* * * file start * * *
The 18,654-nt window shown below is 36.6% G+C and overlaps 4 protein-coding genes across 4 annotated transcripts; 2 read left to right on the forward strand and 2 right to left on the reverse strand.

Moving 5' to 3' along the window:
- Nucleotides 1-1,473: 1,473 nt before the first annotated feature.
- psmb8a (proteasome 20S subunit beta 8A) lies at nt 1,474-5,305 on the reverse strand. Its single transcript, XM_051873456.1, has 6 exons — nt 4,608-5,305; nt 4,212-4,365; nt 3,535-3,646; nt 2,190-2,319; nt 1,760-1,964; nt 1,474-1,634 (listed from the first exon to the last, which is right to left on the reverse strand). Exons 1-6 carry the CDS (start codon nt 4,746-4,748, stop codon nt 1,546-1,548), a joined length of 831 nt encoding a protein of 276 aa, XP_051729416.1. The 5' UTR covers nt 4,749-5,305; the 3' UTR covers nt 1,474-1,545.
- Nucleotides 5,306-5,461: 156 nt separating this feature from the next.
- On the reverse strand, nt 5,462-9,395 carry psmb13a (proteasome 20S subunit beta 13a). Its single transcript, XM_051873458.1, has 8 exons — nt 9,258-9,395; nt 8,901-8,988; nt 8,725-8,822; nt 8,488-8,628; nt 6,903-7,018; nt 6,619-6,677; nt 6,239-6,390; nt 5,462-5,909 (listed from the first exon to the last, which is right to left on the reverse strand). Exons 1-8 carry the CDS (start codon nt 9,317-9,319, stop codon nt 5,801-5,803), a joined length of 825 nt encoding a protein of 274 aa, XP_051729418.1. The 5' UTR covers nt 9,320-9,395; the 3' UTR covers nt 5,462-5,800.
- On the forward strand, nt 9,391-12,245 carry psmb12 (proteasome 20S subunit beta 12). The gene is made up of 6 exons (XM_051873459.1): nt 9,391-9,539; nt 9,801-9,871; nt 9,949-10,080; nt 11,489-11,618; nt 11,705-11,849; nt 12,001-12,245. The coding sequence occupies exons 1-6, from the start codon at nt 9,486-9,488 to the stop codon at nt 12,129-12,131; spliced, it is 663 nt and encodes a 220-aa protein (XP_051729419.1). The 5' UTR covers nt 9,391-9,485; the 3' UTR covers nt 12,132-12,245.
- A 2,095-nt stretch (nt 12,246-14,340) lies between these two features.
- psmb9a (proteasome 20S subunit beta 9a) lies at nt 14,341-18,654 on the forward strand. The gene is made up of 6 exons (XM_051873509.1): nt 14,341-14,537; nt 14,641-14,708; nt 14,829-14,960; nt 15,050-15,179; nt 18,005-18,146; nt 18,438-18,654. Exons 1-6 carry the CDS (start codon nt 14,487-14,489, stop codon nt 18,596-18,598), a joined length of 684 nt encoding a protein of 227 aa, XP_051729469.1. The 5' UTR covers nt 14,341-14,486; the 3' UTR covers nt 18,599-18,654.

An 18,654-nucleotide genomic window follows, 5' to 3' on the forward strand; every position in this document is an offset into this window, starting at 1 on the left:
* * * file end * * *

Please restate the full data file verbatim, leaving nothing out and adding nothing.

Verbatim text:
The 18,654-nt window shown below is 36.6% G+C and overlaps 4 protein-coding genes across 4 annotated transcripts; 2 read left to right on the forward strand and 2 right to left on the reverse strand.

Moving 5' to 3' along the window:
- Nucleotides 1-1,473: 1,473 nt before the first annotated feature.
- psmb8a (proteasome 20S subunit beta 8A) lies at nt 1,474-5,305 on the reverse strand. Its single transcript, XM_051873456.1, has 6 exons — nt 4,608-5,305; nt 4,212-4,365; nt 3,535-3,646; nt 2,190-2,319; nt 1,760-1,964; nt 1,474-1,634 (listed from the first exon to the last, which is right to left on the reverse strand). Exons 1-6 carry the CDS (start codon nt 4,746-4,748, stop codon nt 1,546-1,548), a joined length of 831 nt encoding a protein of 276 aa, XP_051729416.1. The 5' UTR covers nt 4,749-5,305; the 3' UTR covers nt 1,474-1,545.
- Nucleotides 5,306-5,461: 156 nt separating this feature from the next.
- On the reverse strand, nt 5,462-9,395 carry psmb13a (proteasome 20S subunit beta 13a). Its single transcript, XM_051873458.1, has 8 exons — nt 9,258-9,395; nt 8,901-8,988; nt 8,725-8,822; nt 8,488-8,628; nt 6,903-7,018; nt 6,619-6,677; nt 6,239-6,390; nt 5,462-5,909 (listed from the first exon to the last, which is right to left on the reverse strand). Exons 1-8 carry the CDS (start codon nt 9,317-9,319, stop codon nt 5,801-5,803), a joined length of 825 nt encoding a protein of 274 aa, XP_051729418.1. The 5' UTR covers nt 9,320-9,395; the 3' UTR covers nt 5,462-5,800.
- On the forward strand, nt 9,391-12,245 carry psmb12 (proteasome 20S subunit beta 12). The gene is made up of 6 exons (XM_051873459.1): nt 9,391-9,539; nt 9,801-9,871; nt 9,949-10,080; nt 11,489-11,618; nt 11,705-11,849; nt 12,001-12,245. The coding sequence occupies exons 1-6, from the start codon at nt 9,486-9,488 to the stop codon at nt 12,129-12,131; spliced, it is 663 nt and encodes a 220-aa protein (XP_051729419.1). The 5' UTR covers nt 9,391-9,485; the 3' UTR covers nt 12,132-12,245.
- A 2,095-nt stretch (nt 12,246-14,340) lies between these two features.
- psmb9a (proteasome 20S subunit beta 9a) lies at nt 14,341-18,654 on the forward strand. The gene is made up of 6 exons (XM_051873509.1): nt 14,341-14,537; nt 14,641-14,708; nt 14,829-14,960; nt 15,050-15,179; nt 18,005-18,146; nt 18,438-18,654. Exons 1-6 carry the CDS (start codon nt 14,487-14,489, stop codon nt 18,596-18,598), a joined length of 684 nt encoding a protein of 227 aa, XP_051729469.1. The 5' UTR covers nt 14,341-14,486; the 3' UTR covers nt 18,599-18,654.

An 18,654-nucleotide genomic window follows, 5' to 3' on the forward strand; every position in this document is an offset into this window, starting at 1 on the left: